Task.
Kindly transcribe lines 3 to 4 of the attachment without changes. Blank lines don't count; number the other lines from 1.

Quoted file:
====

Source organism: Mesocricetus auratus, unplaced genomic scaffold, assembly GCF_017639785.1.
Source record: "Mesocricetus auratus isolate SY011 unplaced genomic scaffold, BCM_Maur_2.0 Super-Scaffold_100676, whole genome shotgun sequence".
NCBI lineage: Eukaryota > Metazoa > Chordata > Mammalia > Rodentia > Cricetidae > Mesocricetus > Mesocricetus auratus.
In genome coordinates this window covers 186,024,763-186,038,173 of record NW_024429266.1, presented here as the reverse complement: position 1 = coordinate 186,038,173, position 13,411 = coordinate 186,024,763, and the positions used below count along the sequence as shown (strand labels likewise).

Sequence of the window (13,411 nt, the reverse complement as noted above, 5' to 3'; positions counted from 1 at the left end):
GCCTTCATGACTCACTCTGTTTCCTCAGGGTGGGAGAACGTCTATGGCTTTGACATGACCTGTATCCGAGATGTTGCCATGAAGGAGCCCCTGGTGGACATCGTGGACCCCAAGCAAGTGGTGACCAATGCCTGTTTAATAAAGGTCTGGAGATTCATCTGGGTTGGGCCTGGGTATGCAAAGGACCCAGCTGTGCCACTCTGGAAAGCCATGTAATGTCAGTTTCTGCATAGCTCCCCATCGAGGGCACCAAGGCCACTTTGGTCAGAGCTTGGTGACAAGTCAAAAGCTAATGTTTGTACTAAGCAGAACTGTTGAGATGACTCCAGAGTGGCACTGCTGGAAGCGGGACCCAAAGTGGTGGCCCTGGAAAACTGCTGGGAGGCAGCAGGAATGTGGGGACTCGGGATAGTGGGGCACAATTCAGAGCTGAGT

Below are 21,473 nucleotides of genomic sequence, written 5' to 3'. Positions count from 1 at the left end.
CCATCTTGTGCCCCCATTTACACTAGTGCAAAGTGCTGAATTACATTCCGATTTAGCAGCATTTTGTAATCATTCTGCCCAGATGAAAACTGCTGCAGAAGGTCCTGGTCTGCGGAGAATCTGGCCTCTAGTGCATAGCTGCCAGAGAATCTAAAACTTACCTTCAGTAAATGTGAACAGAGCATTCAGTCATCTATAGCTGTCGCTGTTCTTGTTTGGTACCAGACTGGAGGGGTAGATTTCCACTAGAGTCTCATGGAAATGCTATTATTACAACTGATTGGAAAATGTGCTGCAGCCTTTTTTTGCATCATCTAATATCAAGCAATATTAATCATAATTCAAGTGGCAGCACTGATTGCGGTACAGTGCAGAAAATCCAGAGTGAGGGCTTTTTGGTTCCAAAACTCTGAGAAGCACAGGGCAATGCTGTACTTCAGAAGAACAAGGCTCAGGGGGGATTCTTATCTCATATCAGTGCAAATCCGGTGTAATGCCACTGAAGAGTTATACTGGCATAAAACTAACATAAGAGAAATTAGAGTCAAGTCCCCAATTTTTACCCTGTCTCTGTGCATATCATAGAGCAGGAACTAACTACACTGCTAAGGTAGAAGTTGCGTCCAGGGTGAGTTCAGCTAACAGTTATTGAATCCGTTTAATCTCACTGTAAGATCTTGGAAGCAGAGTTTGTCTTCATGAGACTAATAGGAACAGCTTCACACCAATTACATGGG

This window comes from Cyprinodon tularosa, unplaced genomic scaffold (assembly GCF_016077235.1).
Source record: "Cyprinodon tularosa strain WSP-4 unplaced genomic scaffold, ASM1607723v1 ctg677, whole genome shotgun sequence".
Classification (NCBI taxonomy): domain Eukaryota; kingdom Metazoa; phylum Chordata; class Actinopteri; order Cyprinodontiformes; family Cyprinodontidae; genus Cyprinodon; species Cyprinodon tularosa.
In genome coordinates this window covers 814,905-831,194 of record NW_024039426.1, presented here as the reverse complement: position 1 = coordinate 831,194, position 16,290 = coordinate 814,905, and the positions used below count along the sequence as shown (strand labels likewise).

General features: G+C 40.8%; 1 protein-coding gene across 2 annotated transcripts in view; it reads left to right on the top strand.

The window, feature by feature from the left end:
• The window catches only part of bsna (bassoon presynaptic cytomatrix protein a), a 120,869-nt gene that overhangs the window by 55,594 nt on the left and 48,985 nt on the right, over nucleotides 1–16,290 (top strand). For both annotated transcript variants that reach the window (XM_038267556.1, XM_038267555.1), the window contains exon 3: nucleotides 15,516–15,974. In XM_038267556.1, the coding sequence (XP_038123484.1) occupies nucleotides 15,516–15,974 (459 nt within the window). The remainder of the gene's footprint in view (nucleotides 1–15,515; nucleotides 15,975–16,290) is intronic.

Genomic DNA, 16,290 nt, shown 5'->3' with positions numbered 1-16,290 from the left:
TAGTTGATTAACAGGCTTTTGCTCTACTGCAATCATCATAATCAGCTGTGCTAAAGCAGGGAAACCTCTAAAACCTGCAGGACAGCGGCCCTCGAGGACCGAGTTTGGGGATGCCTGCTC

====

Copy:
NCBI lineage: Eukaryota > Metazoa > Chordata > Mammalia > Rodentia > Cricetidae > Mesocricetus > Mesocricetus auratus.
In genome coordinates this window covers 186,024,763-186,038,173 of record NW_024429266.1, presented here as the reverse complement: position 1 = coordinate 186,038,173, position 13,411 = coordinate 186,024,763, and the positions used below count along the sequence as shown (strand labels likewise).